We are a graceless bunch,
squeezed together on the narrow
road south. What else can we do
but run away, leaving behind more
cargo then we can take? Even so,
the road south is littered
with abandoned possessions.
How will we begin a new life?
By the time we reach our new home
in whatever village takes us in,
we will be naked, stripped of
possessions and... hope... and
vigor. The last thing we will carry
into our new life is God's mercy.
Is it the hard haul over this muddy road
that keeps us silent, or is it shame?
Behind us, our enemy advances
with the slow certainty of victory.
Our soldiers abandoned their weapons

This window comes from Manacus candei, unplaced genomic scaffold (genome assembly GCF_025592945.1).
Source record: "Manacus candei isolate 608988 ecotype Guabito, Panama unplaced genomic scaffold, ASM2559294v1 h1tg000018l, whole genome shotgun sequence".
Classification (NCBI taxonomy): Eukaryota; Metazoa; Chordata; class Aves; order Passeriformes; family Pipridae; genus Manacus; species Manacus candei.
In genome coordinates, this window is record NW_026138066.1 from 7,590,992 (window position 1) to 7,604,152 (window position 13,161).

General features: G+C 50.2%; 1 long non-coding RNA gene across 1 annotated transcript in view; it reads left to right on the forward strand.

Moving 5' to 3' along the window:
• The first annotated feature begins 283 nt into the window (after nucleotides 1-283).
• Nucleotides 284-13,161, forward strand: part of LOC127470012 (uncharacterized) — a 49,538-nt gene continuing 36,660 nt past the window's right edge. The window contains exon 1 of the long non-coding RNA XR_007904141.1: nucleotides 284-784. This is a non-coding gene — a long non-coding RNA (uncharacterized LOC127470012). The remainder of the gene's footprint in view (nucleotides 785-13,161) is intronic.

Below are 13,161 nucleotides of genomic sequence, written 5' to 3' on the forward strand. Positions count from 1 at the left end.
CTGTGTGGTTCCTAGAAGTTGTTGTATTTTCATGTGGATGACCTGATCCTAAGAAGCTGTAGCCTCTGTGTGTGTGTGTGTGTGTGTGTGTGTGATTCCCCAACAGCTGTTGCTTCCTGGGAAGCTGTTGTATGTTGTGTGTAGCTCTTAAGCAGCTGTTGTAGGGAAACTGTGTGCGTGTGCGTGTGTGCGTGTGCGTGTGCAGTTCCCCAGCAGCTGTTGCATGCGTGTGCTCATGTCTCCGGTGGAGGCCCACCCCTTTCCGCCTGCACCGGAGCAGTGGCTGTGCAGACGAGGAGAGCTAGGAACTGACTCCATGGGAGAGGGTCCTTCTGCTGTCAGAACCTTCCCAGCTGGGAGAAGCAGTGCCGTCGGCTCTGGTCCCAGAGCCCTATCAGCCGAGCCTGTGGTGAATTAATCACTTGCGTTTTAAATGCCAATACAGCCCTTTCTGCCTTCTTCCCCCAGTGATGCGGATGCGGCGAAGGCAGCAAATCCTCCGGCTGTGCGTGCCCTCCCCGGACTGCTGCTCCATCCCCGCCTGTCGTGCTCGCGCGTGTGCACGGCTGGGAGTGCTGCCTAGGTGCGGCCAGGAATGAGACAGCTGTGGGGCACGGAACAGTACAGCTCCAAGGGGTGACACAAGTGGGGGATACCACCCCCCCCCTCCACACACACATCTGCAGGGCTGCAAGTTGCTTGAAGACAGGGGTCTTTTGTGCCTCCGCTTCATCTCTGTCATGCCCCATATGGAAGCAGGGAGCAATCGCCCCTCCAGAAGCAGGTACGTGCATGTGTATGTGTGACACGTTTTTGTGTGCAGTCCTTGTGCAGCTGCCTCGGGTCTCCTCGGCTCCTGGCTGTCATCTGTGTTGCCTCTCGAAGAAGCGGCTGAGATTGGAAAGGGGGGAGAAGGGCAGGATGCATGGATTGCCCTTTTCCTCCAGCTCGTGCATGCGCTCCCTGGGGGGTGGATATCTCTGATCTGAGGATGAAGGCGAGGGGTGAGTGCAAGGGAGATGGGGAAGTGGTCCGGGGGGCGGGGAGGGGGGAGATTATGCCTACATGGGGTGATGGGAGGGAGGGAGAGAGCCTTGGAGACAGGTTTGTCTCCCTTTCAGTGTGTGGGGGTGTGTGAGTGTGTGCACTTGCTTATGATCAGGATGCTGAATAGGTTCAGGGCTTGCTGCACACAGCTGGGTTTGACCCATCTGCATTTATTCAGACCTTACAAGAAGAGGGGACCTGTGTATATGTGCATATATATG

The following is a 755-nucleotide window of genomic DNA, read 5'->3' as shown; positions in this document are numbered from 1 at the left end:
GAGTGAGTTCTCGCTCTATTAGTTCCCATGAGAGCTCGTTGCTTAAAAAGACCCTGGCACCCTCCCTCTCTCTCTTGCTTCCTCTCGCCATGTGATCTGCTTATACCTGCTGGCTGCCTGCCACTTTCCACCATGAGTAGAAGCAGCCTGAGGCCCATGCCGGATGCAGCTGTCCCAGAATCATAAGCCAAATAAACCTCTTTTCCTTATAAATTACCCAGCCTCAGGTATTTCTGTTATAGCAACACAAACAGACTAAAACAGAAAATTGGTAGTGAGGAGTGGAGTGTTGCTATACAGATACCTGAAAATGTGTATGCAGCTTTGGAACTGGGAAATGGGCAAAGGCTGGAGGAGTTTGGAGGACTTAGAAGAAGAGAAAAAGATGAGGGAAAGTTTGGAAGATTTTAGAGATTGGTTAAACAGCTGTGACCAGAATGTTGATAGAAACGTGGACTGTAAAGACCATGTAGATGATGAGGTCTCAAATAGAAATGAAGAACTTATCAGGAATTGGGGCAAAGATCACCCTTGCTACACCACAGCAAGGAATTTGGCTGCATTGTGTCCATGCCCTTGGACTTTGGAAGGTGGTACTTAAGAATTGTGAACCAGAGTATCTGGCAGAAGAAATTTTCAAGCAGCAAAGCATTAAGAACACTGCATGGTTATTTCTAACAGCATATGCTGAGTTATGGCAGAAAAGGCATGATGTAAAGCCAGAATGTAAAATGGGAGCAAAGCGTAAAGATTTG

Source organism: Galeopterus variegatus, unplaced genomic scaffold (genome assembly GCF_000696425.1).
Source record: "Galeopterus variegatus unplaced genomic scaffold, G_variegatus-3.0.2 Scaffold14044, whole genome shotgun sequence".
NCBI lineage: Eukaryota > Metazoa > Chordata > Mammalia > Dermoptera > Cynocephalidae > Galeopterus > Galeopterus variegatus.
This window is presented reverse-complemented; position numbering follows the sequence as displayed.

and their dead on the field of defeat.
Weapons and corpses sink into the mud.
Two of the retreating soldiers, one
of them grievously wounded, help me
pull my cart, carrying my wife and
three children. The rest is just cargo.
The soldiers and I exchanged names,
then set to work pulling and grunting.
Just ahead of us the road slopes downward
to the river valley. There our new
neighbors will ferry us to their neutral
country. We pause while my wife helps
the wounded soldier. The other soldier, his arms
akimbo, looks fixedly backward toward defeat
and death. The sun is shining brightly back there.
(This poem was inspired by Ingmar Bergman's 1968 film
SHAME, about the plight of refugees during a war
they cannot comprehend.)

by Daniel Brick

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